(c) A provision that the laws of this state govern the validity, construction, and administration of the trust and that the trust is subject to the jurisdiction of this state is valid, effective, and conclusive for the trust if
(1) some or all of the trust assets are deposited in this state and are being administered by a qualified person; in this paragraph, “deposited in this state” includes being held by a checking account, time deposit, certificate of deposit, brokerage account, trust company fiduciary account, or other similar account or deposit that is located in this state;
(2) a trustee is a qualified person who is designated as a trustee under the governing instrument or by a court having jurisdiction over the trust;
(3) the powers of the trustee identified under (2) of this subsection include or are limited to
(A) maintaining records for the trust on an exclusive or nonexclusive basis; and
(B) preparing or arranging for the preparation of, on an exclusive basis or a nonexclusive basis, an income tax return that must be filed by the trust; and
(4) part or all of the administration occurs in this state, including physically maintaining trust records in this state.
(d) The validity, construction, and administration of a trust with a state jurisdiction provision are determined by the laws of this state, including the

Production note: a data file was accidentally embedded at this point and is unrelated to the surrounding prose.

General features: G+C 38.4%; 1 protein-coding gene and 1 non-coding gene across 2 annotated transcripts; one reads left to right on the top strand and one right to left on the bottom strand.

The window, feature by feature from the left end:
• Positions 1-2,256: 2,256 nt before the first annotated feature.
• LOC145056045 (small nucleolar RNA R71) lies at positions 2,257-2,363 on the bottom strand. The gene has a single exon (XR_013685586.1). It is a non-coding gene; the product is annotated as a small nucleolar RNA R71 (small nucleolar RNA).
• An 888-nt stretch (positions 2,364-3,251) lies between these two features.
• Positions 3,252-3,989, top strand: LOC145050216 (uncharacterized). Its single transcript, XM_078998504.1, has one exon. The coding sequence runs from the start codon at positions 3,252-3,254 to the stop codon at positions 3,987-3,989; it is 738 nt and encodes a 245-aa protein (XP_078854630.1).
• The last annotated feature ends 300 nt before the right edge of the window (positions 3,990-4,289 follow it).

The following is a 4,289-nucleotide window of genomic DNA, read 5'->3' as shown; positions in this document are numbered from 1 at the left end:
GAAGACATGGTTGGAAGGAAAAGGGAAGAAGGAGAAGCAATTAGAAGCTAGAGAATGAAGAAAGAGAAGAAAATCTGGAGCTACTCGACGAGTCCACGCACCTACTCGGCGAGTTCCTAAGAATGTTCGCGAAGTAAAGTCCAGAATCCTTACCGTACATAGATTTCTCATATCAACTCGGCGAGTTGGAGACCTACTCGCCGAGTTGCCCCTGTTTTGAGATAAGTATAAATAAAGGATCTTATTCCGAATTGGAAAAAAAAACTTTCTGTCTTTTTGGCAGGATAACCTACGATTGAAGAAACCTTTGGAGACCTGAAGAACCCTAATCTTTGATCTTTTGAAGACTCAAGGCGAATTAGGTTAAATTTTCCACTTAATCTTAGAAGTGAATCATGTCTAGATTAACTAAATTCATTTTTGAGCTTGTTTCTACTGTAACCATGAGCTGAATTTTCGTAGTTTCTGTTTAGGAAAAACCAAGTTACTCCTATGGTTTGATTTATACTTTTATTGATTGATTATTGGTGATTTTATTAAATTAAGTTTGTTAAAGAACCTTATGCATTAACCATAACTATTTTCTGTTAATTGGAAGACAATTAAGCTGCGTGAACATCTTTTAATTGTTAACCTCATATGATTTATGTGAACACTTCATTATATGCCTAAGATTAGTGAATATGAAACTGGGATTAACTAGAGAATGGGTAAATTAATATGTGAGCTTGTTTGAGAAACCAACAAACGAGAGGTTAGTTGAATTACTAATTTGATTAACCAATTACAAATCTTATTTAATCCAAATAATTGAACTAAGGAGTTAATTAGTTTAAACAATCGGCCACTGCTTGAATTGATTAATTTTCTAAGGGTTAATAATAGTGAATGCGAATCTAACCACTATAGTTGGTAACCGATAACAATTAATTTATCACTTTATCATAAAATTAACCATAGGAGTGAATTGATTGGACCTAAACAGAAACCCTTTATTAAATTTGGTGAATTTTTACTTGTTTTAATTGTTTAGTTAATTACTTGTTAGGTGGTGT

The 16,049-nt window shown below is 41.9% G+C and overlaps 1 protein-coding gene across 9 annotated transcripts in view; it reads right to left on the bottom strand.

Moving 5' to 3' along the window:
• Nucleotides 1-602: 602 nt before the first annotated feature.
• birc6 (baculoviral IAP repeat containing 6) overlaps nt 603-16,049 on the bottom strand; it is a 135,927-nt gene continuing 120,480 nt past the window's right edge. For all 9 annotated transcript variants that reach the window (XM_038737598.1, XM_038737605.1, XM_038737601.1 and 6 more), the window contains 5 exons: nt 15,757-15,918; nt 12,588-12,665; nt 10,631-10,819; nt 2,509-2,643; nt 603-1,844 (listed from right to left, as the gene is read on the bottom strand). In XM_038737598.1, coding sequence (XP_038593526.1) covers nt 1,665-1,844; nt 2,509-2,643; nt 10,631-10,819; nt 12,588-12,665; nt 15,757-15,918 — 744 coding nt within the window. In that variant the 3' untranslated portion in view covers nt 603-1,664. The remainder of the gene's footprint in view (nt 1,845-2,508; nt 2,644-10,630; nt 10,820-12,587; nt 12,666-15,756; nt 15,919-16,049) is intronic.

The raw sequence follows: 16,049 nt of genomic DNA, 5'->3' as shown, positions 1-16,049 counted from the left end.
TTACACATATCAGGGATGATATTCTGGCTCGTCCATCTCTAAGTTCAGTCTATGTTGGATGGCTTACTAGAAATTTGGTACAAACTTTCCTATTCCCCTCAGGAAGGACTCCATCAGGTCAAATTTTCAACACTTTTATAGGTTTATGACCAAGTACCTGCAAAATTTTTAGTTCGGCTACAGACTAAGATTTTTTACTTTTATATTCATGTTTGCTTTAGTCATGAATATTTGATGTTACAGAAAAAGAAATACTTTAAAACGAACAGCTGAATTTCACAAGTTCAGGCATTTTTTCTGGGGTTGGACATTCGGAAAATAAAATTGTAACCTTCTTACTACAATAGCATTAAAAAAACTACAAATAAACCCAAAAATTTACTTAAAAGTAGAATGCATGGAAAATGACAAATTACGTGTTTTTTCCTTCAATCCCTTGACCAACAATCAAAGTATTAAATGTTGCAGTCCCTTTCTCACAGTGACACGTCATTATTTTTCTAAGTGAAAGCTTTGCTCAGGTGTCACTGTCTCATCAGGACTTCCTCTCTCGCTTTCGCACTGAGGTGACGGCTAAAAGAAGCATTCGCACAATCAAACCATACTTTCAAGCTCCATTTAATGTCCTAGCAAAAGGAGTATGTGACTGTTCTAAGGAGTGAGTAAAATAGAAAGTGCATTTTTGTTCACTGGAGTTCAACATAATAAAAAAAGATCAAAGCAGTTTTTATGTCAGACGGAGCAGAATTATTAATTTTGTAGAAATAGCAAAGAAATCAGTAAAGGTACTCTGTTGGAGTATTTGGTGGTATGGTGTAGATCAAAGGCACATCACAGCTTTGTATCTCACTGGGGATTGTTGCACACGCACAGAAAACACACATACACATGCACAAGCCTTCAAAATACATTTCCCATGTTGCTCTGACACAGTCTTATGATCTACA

(1) capacity of the settlor;
(2) powers, obligations, liabilities, and rights of the trustees and the appointment and removal of the trustees under AS 13.36.076; and
(3) existence and extent of powers, conferred or retained, including a trustee’s discretionary powers, the powers retained by a beneficiary of the trust, and the validity of the exercise of a power.
Alaska Statute 13.36.076(a),(b) provide, in part, that:
Removal of trustee. (a) A trustee may be removed from office…
(3) under a procedure specified in the trust instrument;
(4) by a court on petition by the settlor, a co-trustee, a qualified beneficiary, or the court on its own initiative, if
(A) the court finds…a basis for removal under (b)… there is not a trust protector or another specified person who is currently acting and who may contacted by the settlor, trustee, or qualified beneficiary…, and there is not a procedure for removal specified in the trust instrument.
(B) notwithstanding the appointment of a trust protector under AS 13.36.070 or the existence of a procedure for trustee removal specified in the trust instrument, there has been a serious breach of trust as specified in (b)(1) of this section.
(b) A trustee may be removed from office under (a)(4)…if the court finds that removal would be in the best interests of all beneficiaries and,
(1) for (a)(4)(A) or (B)… the trustee has committed a serious breach of trust under the terms of the trust and AS 13.36.070 – 13.36.290; or
(2) for (a)(4)(A) of this section,
(A) a lack of cooperation among co-trustees substantially impairs the administration of the trust;
(B) a trustee is unfit, is unwilling, or persistently fails to administer the trust effectively; or
(C) there has been a substantial change of circumstances not anticipated by the settlor, removal is requested by all of the qualified beneficiaries, the court finds that removal of the trustee best serves the interests of all of the beneficiaries and is not inconsistent with a material purpose of the trust, and a suitable co-trustee or successor trustee is available.